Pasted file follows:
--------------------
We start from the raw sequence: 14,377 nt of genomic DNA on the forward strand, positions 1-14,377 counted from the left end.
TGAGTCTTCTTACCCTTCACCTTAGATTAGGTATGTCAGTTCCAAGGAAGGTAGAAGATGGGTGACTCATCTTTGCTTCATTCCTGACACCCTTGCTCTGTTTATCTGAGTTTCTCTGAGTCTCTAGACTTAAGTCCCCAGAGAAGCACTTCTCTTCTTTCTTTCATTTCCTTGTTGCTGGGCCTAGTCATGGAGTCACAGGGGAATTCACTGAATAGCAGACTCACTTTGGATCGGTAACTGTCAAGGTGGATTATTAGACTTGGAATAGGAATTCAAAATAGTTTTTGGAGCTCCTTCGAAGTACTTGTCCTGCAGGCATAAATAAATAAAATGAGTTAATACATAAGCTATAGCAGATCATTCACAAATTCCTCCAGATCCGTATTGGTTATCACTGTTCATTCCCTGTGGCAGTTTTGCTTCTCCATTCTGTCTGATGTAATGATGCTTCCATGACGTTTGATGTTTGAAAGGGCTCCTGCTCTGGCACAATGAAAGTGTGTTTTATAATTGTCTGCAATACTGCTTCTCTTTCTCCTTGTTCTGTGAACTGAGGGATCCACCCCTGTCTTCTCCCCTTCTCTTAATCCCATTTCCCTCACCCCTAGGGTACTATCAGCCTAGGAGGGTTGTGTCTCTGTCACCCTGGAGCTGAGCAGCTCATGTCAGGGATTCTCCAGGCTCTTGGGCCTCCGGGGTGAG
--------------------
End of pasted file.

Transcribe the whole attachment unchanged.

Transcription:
We start from the raw sequence: 14,377 nt of genomic DNA on the forward strand, positions 1-14,377 counted from the left end.
TGAGTCTTCTTACCCTTCACCTTAGATTAGGTATGTCAGTTCCAAGGAAGGTAGAAGATGGGTGACTCATCTTTGCTTCATTCCTGACACCCTTGCTCTGTTTATCTGAGTTTCTCTGAGTCTCTAGACTTAAGTCCCCAGAGAAGCACTTCTCTTCTTTCTTTCATTTCCTTGTTGCTGGGCCTAGTCATGGAGTCACAGGGGAATTCACTGAATAGCAGACTCACTTTGGATCGGTAACTGTCAAGGTGGATTATTAGACTTGGAATAGGAATTCAAAATAGTTTTTGGAGCTCCTTCGAAGTACTTGTCCTGCAGGCATAAATAAATAAAATGAGTTAATACATAAGCTATAGCAGATCATTCACAAATTCCTCCAGATCCGTATTGGTTATCACTGTTCATTCCCTGTGGCAGTTTTGCTTCTCCATTCTGTCTGATGTAATGATGCTTCCATGACGTTTGATGTTTGAAAGGGCTCCTGCTCTGGCACAATGAAAGTGTGTTTTATAATTGTCTGCAATACTGCTTCTCTTTCTCCTTGTTCTGTGAACTGAGGGATCCACCCCTGTCTTCTCCCCTTCTCTTAATCCCATTTCCCTCACCCCTAGGGTACTATCAGCCTAGGAGGGTTGTGTCTCTGTCACCCTGGAGCTGAGCAGCTCATGTCAGGGATTCTCCAGGCTCTTGGGCCTCCGGGGTGAG